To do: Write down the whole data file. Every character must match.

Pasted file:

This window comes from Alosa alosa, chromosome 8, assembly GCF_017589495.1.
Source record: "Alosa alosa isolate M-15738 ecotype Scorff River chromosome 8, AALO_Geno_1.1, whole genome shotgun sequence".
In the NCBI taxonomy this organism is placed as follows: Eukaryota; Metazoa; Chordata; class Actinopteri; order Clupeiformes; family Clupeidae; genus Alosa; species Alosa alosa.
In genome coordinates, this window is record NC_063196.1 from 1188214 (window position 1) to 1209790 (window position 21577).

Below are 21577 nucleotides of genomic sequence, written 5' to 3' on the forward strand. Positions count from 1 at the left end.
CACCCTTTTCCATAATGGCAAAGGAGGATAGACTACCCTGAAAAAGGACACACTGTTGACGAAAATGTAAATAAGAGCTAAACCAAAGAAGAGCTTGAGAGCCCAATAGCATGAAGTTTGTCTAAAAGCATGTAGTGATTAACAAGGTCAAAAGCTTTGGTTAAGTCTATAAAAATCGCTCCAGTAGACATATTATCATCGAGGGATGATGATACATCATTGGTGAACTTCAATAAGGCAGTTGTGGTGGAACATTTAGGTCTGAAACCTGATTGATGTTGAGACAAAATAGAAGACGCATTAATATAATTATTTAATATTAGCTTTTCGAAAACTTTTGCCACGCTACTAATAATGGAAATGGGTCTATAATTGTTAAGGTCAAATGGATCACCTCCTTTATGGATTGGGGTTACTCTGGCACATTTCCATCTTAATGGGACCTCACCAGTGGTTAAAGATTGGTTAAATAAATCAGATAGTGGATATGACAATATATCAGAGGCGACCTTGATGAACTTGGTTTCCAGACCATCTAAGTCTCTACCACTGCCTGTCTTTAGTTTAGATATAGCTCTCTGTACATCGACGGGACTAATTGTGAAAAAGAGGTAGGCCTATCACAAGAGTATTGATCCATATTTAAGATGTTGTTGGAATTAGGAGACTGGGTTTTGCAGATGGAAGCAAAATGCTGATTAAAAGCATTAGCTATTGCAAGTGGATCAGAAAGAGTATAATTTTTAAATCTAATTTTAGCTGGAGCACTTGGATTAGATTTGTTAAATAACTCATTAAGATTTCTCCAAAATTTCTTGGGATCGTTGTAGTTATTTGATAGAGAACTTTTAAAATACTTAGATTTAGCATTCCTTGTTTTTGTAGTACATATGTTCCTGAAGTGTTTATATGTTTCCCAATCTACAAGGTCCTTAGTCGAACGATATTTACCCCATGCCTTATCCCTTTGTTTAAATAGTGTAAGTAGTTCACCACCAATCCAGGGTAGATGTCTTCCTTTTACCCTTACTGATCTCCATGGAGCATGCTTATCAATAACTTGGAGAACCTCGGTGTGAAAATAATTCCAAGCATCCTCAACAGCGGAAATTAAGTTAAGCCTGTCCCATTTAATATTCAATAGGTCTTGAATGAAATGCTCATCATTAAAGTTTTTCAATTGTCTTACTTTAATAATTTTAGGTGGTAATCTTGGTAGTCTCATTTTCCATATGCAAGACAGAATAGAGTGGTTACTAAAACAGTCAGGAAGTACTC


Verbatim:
This window comes from Alosa alosa, chromosome 8, assembly GCF_017589495.1.
Source record: "Alosa alosa isolate M-15738 ecotype Scorff River chromosome 8, AALO_Geno_1.1, whole genome shotgun sequence".
In the NCBI taxonomy this organism is placed as follows: Eukaryota; Metazoa; Chordata; class Actinopteri; order Clupeiformes; family Clupeidae; genus Alosa; species Alosa alosa.
In genome coordinates, this window is record NC_063196.1 from 1188214 (window position 1) to 1209790 (window position 21577).

Below are 21577 nucleotides of genomic sequence, written 5' to 3' on the forward strand. Positions count from 1 at the left end.
CACCCTTTTCCATAATGGCAAAGGAGGATAGACTACCCTGAAAAAGGACACACTGTTGACGAAAATGTAAATAAGAGCTAAACCAAAGAAGAGCTTGAGAGCCCAATAGCATGAAGTTTGTCTAAAAGCATGTAGTGATTAACAAGGTCAAAAGCTTTGGTTAAGTCTATAAAAATCGCTCCAGTAGACATATTATCATCGAGGGATGATGATACATCATTGGTGAACTTCAATAAGGCAGTTGTGGTGGAACATTTAGGTCTGAAACCTGATTGATGTTGAGACAAAATAGAAGACGCATTAATATAATTATTTAATATTAGCTTTTCGAAAACTTTTGCCACGCTACTAATAATGGAAATGGGTCTATAATTGTTAAGGTCAAATGGATCACCTCCTTTATGGATTGGGGTTACTCTGGCACATTTCCATCTTAATGGGACCTCACCAGTGGTTAAAGATTGGTTAAATAAATCAGATAGTGGATATGACAATATATCAGAGGCGACCTTGATGAACTTGGTTTCCAGACCATCTAAGTCTCTACCACTGCCTGTCTTTAGTTTAGATATAGCTCTCTGTACATCGACGGGACTAATTGTGAAAAAGAGGTAGGCCTATCACAAGAGTATTGATCCATATTTAAGATGTTGTTGGAATTAGGAGACTGGGTTTTGCAGATGGAAGCAAAATGCTGATTAAAAGCATTAGCTATTGCAAGTGGATCAGAAAGAGTATAATTTTTAAATCTAATTTTAGCTGGAGCACTTGGATTAGATTTGTTAAATAACTCATTAAGATTTCTCCAAAATTTCTTGGGATCGTTGTAGTTATTTGATAGAGAACTTTTAAAATACTTAGATTTAGCATTCCTTGTTTTTGTAGTACATATGTTCCTGAAGTGTTTATATGTTTCCCAATCTACAAGGTCCTTAGTCGAACGATATTTACCCCATGCCTTATCCCTTTGTTTAAATAGTGTAAGTAGTTCACCACCAATCCAGGGTAGATGTCTTCCTTTTACCCTTACTGATCTCCATGGAGCATGCTTATCAATAACTTGGAGAACCTCGGTGTGAAAATAATTCCAAGCATCCTCAACAGCGGAAATTAAGTTAAGCCTGTCCCATTTAATATTCAATAGGTCTTGAATGAAATGCTCATCATTAAAGTTTTTCAATTGTCTTACTTTAATAATTTTAGGTGGTAATCTTGGTAGTCTCATTTTCCATATGCAAGACAGAATAGAGTGGTTACTAAAACAGTCAGGAAGTACTC